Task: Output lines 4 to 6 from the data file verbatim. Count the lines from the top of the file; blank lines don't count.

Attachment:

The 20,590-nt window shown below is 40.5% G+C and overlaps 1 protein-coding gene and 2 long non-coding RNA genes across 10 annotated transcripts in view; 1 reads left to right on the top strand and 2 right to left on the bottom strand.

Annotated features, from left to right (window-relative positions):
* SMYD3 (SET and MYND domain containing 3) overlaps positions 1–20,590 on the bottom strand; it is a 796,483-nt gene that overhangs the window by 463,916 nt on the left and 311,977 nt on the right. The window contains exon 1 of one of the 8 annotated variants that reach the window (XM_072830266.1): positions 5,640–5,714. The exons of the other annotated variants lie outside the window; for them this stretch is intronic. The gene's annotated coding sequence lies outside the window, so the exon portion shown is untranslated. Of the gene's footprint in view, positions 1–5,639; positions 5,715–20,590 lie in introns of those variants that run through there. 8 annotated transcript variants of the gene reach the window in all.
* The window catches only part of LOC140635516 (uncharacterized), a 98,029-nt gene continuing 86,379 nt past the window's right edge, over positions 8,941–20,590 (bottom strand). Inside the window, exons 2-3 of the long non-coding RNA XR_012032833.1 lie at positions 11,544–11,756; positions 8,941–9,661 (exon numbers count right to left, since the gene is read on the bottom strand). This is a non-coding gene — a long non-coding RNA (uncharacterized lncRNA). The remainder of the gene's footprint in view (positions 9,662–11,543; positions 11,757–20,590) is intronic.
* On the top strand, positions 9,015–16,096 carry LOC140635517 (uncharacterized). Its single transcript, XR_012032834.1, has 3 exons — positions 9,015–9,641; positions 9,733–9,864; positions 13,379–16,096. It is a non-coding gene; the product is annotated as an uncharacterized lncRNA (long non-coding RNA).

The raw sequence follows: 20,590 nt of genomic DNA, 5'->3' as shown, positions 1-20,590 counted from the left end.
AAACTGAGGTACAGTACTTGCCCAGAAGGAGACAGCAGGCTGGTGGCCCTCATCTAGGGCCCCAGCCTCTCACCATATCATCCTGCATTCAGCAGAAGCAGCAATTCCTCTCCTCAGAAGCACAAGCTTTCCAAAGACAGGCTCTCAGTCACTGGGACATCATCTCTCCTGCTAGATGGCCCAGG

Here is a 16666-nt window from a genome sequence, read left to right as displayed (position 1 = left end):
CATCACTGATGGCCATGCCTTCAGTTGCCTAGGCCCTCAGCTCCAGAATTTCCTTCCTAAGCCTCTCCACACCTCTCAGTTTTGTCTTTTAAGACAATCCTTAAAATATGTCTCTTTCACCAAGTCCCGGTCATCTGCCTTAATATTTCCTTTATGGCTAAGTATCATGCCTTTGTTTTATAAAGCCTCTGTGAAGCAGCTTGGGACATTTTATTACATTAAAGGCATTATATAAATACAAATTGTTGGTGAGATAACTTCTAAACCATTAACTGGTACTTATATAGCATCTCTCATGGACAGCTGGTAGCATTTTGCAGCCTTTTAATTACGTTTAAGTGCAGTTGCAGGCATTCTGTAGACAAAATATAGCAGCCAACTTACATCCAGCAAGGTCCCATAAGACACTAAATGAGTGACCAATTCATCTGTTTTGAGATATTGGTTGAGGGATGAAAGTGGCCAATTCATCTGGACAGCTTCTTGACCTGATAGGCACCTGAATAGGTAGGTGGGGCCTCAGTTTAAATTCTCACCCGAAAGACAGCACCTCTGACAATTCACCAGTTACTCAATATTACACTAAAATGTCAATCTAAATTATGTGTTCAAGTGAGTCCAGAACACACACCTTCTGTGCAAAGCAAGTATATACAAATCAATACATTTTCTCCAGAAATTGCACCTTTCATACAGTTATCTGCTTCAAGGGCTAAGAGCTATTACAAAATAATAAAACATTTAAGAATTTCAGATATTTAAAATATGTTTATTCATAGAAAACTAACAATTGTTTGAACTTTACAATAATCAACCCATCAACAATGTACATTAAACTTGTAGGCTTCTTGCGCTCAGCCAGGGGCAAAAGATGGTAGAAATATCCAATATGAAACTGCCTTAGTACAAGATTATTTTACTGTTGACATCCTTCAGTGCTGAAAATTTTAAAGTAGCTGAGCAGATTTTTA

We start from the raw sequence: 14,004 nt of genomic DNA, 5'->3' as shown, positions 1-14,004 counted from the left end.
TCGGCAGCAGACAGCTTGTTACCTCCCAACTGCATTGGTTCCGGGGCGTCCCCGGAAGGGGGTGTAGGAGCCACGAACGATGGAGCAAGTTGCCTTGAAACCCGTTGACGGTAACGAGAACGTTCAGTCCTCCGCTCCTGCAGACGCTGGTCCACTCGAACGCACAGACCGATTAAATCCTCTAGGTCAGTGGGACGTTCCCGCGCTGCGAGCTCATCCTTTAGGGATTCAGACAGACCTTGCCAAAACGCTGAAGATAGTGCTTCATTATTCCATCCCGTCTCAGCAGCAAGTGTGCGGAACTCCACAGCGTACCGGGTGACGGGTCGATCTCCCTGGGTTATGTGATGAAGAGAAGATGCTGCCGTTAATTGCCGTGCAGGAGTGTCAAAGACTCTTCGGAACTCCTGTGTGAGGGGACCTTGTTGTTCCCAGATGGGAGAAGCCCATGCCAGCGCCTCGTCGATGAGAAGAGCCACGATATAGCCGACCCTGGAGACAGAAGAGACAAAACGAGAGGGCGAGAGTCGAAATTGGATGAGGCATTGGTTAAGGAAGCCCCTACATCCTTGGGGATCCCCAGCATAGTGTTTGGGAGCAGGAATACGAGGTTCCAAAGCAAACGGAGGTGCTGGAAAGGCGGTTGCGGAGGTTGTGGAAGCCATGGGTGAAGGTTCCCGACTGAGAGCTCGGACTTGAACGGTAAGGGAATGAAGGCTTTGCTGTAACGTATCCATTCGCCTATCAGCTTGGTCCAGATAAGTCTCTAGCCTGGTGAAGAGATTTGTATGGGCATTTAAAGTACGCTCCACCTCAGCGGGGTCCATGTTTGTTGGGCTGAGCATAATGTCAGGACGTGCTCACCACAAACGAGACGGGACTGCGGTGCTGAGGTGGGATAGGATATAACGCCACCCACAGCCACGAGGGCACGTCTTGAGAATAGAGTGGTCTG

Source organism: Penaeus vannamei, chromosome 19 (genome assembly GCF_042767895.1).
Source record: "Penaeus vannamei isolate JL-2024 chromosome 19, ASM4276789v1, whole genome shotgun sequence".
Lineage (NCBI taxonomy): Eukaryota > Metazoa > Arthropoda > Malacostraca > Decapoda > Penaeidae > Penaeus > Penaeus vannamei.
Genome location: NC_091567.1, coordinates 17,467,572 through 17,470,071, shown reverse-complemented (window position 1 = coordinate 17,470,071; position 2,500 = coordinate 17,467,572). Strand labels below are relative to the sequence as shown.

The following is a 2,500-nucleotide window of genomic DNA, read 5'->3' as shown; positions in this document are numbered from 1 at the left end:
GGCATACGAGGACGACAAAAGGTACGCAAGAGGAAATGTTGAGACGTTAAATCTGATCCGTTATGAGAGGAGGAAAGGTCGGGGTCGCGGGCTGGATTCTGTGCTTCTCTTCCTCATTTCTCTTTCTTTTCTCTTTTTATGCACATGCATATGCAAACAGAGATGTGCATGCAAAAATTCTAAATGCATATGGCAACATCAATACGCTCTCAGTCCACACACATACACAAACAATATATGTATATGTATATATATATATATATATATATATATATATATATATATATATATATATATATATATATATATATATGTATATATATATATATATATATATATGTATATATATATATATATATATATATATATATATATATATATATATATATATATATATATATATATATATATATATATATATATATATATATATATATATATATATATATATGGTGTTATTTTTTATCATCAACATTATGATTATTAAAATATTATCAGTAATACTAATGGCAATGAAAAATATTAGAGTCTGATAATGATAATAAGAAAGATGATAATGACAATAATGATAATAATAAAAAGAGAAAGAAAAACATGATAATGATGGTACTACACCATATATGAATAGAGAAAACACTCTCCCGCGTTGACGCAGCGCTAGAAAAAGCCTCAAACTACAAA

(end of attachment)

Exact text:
* The window catches only part of LOC140635516 (uncharacterized), a 98,029-nt gene continuing 86,379 nt past the window's right edge, over positions 8,941–20,590 (bottom strand). Inside the window, exons 2-3 of the long non-coding RNA XR_012032833.1 lie at positions 11,544–11,756; positions 8,941–9,661 (exon numbers count right to left, since the gene is read on the bottom strand). This is a non-coding gene — a long non-coding RNA (uncharacterized lncRNA). The remainder of the gene's footprint in view (positions 9,662–11,543; positions 11,757–20,590) is intronic.
* On the top strand, positions 9,015–16,096 carry LOC140635517 (uncharacterized). Its single transcript, XR_012032834.1, has 3 exons — positions 9,015–9,641; positions 9,733–9,864; positions 13,379–16,096. It is a non-coding gene; the product is annotated as an uncharacterized lncRNA (long non-coding RNA).

The raw sequence follows: 20,590 nt of genomic DNA, 5'->3' as shown, positions 1-20,590 counted from the left end.